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TITLE

Que Veulent les Gays? Essai sur le Sexe, le Risque et la Subjectivité

AUTHOR

David Halperin
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Pour lutter contre la pathologisation de l’homosexualité, le mouvement de libération gaie nous avait appris à répondre à cette question par un « Non! » sonore. À la catégorie de subjectivité gaie, il fallait alors substituer celle, collective et politique, d’identité gaie. Mais, avec notamment l’épidémie de VIH/sida, les temps ont changé. Alors que celle-ci n’a toujours pas été jugulée, les comportements à risques d’un certain nombre de gays – en particulier, la pratique du bareback – ont donné lieu à un retour en force des approches médicales de l’homosexualité et réactivé bon nombre de clichés sur la supposée déficience psychique des gays.

Dans ces circonstances, David Halperin montre qu’il est urgent de reposer la question épineuse de « ce que veulent les gays ». L’enjeu est de penser la subjectivité gaie en dehors des catégories normalisatrices de la psychologie et de la psychanalyse, en la situant dans son contexte social.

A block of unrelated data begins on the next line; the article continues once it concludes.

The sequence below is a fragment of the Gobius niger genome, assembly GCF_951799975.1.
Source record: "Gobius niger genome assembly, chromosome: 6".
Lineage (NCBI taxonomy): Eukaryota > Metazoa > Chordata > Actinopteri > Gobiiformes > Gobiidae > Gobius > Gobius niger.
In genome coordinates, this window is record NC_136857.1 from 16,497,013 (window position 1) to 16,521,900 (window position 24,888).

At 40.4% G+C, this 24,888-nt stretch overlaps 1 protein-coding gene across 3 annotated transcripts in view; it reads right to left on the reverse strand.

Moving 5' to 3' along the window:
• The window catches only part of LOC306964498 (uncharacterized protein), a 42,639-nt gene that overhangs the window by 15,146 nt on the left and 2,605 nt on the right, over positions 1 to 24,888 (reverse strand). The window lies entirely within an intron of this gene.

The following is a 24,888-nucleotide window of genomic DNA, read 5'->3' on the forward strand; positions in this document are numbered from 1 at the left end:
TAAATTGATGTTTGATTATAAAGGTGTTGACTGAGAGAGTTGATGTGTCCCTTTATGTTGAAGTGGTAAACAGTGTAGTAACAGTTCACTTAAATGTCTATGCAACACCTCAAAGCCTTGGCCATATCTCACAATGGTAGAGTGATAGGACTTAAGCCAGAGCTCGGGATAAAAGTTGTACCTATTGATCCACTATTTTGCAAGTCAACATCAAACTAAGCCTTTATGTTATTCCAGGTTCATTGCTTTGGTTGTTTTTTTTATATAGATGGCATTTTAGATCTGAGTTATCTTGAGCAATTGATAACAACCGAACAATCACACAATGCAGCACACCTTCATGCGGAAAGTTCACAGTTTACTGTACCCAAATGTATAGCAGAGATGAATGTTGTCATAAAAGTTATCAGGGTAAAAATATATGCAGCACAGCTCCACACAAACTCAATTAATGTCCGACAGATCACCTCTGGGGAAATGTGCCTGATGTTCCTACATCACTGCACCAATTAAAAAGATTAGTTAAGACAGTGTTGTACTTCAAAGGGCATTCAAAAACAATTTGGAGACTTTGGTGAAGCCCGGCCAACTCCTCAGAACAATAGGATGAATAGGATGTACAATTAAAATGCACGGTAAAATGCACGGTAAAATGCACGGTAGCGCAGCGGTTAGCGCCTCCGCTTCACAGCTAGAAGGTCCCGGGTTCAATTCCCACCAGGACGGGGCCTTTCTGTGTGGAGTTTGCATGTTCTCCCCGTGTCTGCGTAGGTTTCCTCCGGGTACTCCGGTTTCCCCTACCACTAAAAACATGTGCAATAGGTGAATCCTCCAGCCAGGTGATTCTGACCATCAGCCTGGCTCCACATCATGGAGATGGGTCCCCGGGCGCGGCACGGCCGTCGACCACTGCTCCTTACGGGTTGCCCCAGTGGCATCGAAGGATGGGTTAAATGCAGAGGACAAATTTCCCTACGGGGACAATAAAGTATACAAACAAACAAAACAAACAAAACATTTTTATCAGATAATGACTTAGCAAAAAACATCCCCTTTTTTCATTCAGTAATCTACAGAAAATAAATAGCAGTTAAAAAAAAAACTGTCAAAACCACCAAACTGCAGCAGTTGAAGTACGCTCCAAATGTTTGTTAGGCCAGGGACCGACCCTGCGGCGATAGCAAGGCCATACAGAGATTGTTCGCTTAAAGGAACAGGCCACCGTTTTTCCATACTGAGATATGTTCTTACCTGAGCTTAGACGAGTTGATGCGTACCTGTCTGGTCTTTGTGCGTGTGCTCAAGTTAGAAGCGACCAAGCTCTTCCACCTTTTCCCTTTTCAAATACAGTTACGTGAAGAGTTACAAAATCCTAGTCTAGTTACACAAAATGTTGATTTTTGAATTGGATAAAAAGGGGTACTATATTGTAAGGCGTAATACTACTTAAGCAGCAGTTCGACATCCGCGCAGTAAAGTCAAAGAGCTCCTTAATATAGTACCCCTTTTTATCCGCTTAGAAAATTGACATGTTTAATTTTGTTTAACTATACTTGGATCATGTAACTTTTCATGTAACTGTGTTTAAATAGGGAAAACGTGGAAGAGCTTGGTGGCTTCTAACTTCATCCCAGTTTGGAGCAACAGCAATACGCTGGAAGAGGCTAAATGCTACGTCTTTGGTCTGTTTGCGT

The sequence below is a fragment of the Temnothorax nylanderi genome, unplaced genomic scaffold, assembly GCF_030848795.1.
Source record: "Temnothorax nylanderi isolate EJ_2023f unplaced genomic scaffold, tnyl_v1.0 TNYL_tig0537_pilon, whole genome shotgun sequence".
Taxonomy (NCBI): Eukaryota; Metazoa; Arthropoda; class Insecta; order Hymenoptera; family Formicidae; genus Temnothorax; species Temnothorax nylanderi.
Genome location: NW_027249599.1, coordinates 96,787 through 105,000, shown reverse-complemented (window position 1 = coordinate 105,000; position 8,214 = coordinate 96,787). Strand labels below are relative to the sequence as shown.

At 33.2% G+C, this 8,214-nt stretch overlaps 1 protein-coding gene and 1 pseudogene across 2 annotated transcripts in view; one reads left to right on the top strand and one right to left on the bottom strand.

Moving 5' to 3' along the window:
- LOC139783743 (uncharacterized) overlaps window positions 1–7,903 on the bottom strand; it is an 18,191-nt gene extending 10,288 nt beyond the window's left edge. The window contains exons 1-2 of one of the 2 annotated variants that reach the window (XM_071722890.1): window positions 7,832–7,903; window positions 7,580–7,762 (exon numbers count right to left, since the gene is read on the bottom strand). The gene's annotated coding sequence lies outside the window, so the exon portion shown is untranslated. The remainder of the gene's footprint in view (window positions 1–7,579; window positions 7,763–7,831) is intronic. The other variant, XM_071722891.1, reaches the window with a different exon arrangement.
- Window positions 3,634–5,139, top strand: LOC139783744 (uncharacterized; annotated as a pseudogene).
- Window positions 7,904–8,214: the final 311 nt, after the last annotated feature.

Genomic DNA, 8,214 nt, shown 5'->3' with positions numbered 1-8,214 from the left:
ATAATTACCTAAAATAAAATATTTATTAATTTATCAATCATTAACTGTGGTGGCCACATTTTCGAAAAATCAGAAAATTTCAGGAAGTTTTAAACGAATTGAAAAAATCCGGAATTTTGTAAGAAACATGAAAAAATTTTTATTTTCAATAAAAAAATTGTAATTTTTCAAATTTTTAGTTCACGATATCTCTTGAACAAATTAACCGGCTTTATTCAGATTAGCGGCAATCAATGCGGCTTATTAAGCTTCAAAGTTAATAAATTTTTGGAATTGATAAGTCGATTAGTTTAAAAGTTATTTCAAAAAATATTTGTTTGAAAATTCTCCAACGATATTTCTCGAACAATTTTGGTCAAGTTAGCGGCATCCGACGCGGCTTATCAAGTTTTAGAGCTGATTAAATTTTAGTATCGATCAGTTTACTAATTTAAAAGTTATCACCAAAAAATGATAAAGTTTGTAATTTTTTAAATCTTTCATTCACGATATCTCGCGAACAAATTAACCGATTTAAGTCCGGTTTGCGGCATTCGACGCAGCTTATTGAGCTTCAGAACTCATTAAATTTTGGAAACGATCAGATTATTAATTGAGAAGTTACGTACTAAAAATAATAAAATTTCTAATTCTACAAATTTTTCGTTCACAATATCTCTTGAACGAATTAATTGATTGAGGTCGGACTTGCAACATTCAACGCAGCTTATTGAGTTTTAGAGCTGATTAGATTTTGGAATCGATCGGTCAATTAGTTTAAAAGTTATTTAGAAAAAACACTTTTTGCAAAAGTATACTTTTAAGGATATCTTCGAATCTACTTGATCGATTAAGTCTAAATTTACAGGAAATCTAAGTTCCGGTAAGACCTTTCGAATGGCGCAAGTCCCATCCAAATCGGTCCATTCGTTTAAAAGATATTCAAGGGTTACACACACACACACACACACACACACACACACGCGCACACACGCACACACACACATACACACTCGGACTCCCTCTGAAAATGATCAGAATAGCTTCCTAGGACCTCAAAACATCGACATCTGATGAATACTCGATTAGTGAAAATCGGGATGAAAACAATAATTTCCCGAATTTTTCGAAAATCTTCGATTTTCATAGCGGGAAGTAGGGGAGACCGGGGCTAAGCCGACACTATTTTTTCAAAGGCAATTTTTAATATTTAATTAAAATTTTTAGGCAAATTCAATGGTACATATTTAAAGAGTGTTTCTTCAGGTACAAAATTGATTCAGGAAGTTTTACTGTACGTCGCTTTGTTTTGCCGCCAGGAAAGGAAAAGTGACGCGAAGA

Halperin se fait ainsi le champion de traditions queer injustement négligées en dépit de leur inventivité. À travers la lecture d’auteurs comme Marcel Jouhandeau ou Jean Genet, il montre comment le stigmate de l’abjection peut être retourné, et permettre à ceux qui en sont les victimes de résister à l’oppression politique. Il ouvre ainsi la voie pour penser la subjectivité gaie selon un modèle alternatif, non psychologique, qui a toute sa pertinence dans une perspective de lutte contre le sida.

David Halperin est titulaire de la chaire W. H. Auden d’histoire et de théorie de la sexualité à l’université du Michigan. Il est le co-fondateur de la revue GLQ. Son Saint Foucault, traduit en français par Didier Eribon (Paris, Epel, 2000), est un des ouvrages majeurs des queer, gay and lesbian studies. Il est également l’auteur de Cent ans d’homosexualité et autres essais sur l’amour grec ; Platon et la réciprocité érotique ; et Oublier Foucault.

Traduit de l'anglais par Matthieu Dupas avec la collaboration de William Bishop.

http://www.editionsamsterdam.fr/articles.php?idArt=189
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